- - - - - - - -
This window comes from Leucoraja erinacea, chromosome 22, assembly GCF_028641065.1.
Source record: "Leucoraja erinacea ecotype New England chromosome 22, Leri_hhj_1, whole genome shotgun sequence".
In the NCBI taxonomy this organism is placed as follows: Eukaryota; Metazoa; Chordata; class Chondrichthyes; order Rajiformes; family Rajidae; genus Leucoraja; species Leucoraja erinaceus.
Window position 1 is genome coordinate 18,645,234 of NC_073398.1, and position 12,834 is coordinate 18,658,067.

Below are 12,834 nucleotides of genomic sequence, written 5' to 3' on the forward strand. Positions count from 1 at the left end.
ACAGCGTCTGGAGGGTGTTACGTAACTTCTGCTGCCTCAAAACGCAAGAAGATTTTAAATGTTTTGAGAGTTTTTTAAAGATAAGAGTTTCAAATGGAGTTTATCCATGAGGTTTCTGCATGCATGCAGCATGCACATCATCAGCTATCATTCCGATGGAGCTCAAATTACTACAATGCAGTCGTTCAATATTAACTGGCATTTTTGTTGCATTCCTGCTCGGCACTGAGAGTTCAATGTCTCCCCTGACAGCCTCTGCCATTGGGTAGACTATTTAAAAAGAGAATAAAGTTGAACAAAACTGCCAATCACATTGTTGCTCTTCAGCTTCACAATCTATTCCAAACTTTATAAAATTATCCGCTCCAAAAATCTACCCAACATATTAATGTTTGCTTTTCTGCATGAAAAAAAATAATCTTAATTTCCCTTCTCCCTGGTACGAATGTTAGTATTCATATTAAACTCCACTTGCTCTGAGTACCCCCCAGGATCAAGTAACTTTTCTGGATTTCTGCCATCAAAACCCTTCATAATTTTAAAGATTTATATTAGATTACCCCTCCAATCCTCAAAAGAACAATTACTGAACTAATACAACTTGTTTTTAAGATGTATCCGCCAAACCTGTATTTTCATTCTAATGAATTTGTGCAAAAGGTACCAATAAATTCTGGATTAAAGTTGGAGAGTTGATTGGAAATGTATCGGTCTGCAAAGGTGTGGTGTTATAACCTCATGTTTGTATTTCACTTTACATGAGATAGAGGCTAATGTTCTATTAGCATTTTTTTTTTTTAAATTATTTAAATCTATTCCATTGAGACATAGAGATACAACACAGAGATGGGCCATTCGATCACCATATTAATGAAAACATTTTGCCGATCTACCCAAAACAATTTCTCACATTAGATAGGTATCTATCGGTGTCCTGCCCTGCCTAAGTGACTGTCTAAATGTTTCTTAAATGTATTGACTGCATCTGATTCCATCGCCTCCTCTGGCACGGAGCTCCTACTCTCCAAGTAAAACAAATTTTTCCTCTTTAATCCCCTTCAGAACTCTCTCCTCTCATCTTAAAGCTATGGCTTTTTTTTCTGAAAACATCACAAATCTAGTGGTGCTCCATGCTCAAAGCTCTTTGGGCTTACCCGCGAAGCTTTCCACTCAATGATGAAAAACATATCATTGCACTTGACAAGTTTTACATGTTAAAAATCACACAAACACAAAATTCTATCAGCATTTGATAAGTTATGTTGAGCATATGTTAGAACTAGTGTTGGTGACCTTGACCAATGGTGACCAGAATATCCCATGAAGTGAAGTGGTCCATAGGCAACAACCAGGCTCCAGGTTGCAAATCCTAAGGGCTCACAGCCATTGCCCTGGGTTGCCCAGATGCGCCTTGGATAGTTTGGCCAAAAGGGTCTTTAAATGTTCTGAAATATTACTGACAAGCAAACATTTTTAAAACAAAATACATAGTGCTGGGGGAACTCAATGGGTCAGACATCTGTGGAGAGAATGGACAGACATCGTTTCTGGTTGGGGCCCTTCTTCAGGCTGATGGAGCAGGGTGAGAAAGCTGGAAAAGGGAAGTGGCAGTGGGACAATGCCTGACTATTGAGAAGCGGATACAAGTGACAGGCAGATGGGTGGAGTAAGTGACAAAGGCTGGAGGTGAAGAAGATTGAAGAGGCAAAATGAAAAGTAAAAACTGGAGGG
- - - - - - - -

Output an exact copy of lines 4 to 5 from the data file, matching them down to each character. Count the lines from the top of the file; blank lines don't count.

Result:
Window position 1 is genome coordinate 18,645,234 of NC_073398.1, and position 12,834 is coordinate 18,658,067.

Below are 12,834 nucleotides of genomic sequence, written 5' to 3' on the forward strand. Positions count from 1 at the left end.